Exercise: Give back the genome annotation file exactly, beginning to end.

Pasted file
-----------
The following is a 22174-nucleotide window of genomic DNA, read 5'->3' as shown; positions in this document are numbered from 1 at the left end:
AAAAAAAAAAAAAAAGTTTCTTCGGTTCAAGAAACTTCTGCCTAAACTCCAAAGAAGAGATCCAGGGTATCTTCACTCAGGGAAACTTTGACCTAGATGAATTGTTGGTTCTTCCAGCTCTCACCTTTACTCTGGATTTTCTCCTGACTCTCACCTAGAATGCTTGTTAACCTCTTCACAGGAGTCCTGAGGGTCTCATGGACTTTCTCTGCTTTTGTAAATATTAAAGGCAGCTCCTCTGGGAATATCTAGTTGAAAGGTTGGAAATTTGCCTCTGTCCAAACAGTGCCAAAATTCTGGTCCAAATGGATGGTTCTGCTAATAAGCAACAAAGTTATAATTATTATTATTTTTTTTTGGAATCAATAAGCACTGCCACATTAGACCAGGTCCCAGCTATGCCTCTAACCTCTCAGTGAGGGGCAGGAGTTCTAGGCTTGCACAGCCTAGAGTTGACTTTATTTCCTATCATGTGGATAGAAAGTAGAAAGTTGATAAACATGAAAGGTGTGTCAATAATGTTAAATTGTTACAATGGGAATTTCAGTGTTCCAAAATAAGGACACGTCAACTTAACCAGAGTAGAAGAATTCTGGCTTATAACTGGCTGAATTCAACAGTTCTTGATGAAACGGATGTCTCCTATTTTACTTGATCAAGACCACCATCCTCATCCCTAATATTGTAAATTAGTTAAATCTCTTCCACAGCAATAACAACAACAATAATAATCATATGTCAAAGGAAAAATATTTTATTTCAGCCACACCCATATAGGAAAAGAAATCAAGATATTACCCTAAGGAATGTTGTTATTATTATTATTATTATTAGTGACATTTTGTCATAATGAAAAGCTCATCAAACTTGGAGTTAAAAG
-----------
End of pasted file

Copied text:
The following is a 22174-nucleotide window of genomic DNA, read 5'->3' as shown; positions in this document are numbered from 1 at the left end:
AAAAAAAAAAAAAAAGTTTCTTCGGTTCAAGAAACTTCTGCCTAAACTCCAAAGAAGAGATCCAGGGTATCTTCACTCAGGGAAACTTTGACCTAGATGAATTGTTGGTTCTTCCAGCTCTCACCTTTACTCTGGATTTTCTCCTGACTCTCACCTAGAATGCTTGTTAACCTCTTCACAGGAGTCCTGAGGGTCTCATGGACTTTCTCTGCTTTTGTAAATATTAAAGGCAGCTCCTCTGGGAATATCTAGTTGAAAGGTTGGAAATTTGCCTCTGTCCAAACAGTGCCAAAATTCTGGTCCAAATGGATGGTTCTGCTAATAAGCAACAAAGTTATAATTATTATTATTTTTTTTTGGAATCAATAAGCACTGCCACATTAGACCAGGTCCCAGCTATGCCTCTAACCTCTCAGTGAGGGGCAGGAGTTCTAGGCTTGCACAGCCTAGAGTTGACTTTATTTCCTATCATGTGGATAGAAAGTAGAAAGTTGATAAACATGAAAGGTGTGTCAATAATGTTAAATTGTTACAATGGGAATTTCAGTGTTCCAAAATAAGGACACGTCAACTTAACCAGAGTAGAAGAATTCTGGCTTATAACTGGCTGAATTCAACAGTTCTTGATGAAACGGATGTCTCCTATTTTACTTGATCAAGACCACCATCCTCATCCCTAATATTGTAAATTAGTTAAATCTCTTCCACAGCAATAACAACAACAATAATAATCATATGTCAAAGGAAAAATATTTTATTTCAGCCACACCCATATAGGAAAAGAAATCAAGATATTACCCTAAGGAATGTTGTTATTATTATTATTATTATTAGTGACATTTTGTCATAATGAAAAGCTCATCAAACTTGGAGTTAAAAG